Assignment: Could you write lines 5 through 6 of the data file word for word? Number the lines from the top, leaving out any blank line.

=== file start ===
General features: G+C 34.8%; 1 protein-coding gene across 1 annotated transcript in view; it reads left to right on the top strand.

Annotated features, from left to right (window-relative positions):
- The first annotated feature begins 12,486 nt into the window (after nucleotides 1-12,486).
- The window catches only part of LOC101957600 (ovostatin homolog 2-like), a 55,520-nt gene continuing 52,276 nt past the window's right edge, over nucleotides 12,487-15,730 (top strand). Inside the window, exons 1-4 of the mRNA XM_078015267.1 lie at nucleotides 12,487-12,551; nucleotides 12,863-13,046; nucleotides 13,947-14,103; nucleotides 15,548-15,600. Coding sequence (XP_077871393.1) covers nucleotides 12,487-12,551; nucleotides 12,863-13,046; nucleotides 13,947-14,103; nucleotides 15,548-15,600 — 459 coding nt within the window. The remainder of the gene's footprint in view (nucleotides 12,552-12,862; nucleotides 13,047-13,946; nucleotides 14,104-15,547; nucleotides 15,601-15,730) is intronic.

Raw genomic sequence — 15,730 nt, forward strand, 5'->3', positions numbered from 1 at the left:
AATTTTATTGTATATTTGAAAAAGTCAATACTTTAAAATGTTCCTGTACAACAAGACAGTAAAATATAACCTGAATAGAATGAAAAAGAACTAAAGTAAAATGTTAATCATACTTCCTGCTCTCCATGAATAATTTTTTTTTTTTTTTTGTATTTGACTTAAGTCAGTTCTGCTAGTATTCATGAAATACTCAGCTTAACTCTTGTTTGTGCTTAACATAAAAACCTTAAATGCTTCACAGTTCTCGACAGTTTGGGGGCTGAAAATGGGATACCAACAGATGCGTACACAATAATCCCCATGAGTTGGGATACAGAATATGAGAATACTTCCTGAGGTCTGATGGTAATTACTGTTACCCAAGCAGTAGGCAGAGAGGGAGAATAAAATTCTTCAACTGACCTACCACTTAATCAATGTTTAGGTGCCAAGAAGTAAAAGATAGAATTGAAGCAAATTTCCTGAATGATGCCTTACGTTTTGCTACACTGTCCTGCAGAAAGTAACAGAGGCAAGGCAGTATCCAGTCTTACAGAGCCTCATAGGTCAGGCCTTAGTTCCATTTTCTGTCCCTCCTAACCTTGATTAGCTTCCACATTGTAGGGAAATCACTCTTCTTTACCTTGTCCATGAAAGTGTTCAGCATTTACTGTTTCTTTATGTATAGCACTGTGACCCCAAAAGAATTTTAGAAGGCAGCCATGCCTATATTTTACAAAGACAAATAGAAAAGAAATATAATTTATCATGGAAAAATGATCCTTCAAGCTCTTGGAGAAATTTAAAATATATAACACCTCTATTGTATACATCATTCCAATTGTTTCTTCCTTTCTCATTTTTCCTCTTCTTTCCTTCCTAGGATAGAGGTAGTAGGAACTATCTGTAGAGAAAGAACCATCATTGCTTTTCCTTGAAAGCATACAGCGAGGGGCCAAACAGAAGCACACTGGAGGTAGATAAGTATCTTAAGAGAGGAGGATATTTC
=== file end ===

Raw genomic sequence — 15,730 nt, forward strand, 5'->3', positions numbered from 1 at the left:
AATTTTATTGTATATTTGAAAAAGTCAATACTTTAAAATGTTCCTGTACAACAAGACAGTAAAATATAACCTGAATAGAATGAAAAAGAACTAAAGTAAAATGTTAATCATACTTCCTGCTCTCCATGAATAATTTTTTTTTTTTTTTTGTATTTGACTTAAGTCAGTTCTGCTAGTATTCATGAAATACTCAGCTTAACTCTTGTTTGTGCTTAACATAAAAACCTTAAATGCTTCACAGTTCTCGACAGTTTGGGGGCTGAAAATGGGATACCAACAGATGCGTACACAATAATCCCCATGAGTTGGGATACAGAATATGAGAATACTTCCTGAGGTCTGATGGTAATTACTGTTACCCAAGCAGTAGGCAGAGAGGGAGAATAAAATTCTTCAACTGACCTACCACTTAATCAATGTTTAGGTGCCAAGAAGTAAAAGATAGAATTGAAGCAAATTTCCTGAATGATGCCTTACGTTTTGCTACACTGTCCTGCAGAAAGTAACAGAGGCAAGGCAGTATCCAGTCTTACAGAGCCTCATAGGTCAGGCCTTAGTTCCATTTTCTGTCCCTCCTAACCTTGATTAGCTTCCACATTGTAGGGAAATCACTCTTCTTTACCTTGTCCATGAAAGTGTTCAGCATTTACTGTTTCTTTATGTATAGCACTGTGACCCCAAAAGAATTTTAGAAGGCAGCCATGCCTATATTTTACAAAGACAAATAGAAAAGAAATATAATTTATCATGGAAAAATGATCCTTCAAGCTCTTGGAGAAATTTAAAATATATAACACCTCTATTGTATACATCATTCCAATTGTTTCTTCCTTTCTCATTTTTCCTCTTCTTTCCTTCCTAGGATAGAGGTAGTAGGAACTATCTGTAGAGAAAGAACCATCATTGCTTTTCCTTGAAAGCATACAGCGAGGGGCCAAACAGAAGCACACTGGAGGTAGATAAGTATCTTAAGAGAGGAGGATATTTC